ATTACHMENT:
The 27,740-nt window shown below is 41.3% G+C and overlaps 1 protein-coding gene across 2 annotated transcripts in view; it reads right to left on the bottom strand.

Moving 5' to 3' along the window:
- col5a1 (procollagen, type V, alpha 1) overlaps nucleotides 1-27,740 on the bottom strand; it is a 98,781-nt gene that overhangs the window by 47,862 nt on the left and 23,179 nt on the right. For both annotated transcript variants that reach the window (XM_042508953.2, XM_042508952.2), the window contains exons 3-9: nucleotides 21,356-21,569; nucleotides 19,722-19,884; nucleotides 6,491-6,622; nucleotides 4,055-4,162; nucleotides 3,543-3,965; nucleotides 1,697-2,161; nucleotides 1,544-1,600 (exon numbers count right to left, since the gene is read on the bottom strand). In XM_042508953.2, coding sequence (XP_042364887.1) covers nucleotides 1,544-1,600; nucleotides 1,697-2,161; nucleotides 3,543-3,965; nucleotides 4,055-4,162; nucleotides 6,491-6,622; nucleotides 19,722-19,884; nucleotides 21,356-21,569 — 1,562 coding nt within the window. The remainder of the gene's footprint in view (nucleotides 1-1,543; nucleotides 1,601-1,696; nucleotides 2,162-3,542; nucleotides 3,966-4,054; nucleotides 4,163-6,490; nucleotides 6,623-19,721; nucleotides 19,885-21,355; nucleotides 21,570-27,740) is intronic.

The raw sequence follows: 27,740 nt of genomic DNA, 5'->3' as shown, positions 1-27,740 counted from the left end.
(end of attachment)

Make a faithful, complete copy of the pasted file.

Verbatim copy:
The 27,740-nt window shown below is 41.3% G+C and overlaps 1 protein-coding gene across 2 annotated transcripts in view; it reads right to left on the bottom strand.

Moving 5' to 3' along the window:
- col5a1 (procollagen, type V, alpha 1) overlaps nucleotides 1-27,740 on the bottom strand; it is a 98,781-nt gene that overhangs the window by 47,862 nt on the left and 23,179 nt on the right. For both annotated transcript variants that reach the window (XM_042508953.2, XM_042508952.2), the window contains exons 3-9: nucleotides 21,356-21,569; nucleotides 19,722-19,884; nucleotides 6,491-6,622; nucleotides 4,055-4,162; nucleotides 3,543-3,965; nucleotides 1,697-2,161; nucleotides 1,544-1,600 (exon numbers count right to left, since the gene is read on the bottom strand). In XM_042508953.2, coding sequence (XP_042364887.1) covers nucleotides 1,544-1,600; nucleotides 1,697-2,161; nucleotides 3,543-3,965; nucleotides 4,055-4,162; nucleotides 6,491-6,622; nucleotides 19,722-19,884; nucleotides 21,356-21,569 — 1,562 coding nt within the window. The remainder of the gene's footprint in view (nucleotides 1-1,543; nucleotides 1,601-1,696; nucleotides 2,162-3,542; nucleotides 3,966-4,054; nucleotides 4,163-6,490; nucleotides 6,623-19,721; nucleotides 19,885-21,355; nucleotides 21,570-27,740) is intronic.

The raw sequence follows: 27,740 nt of genomic DNA, 5'->3' as shown, positions 1-27,740 counted from the left end.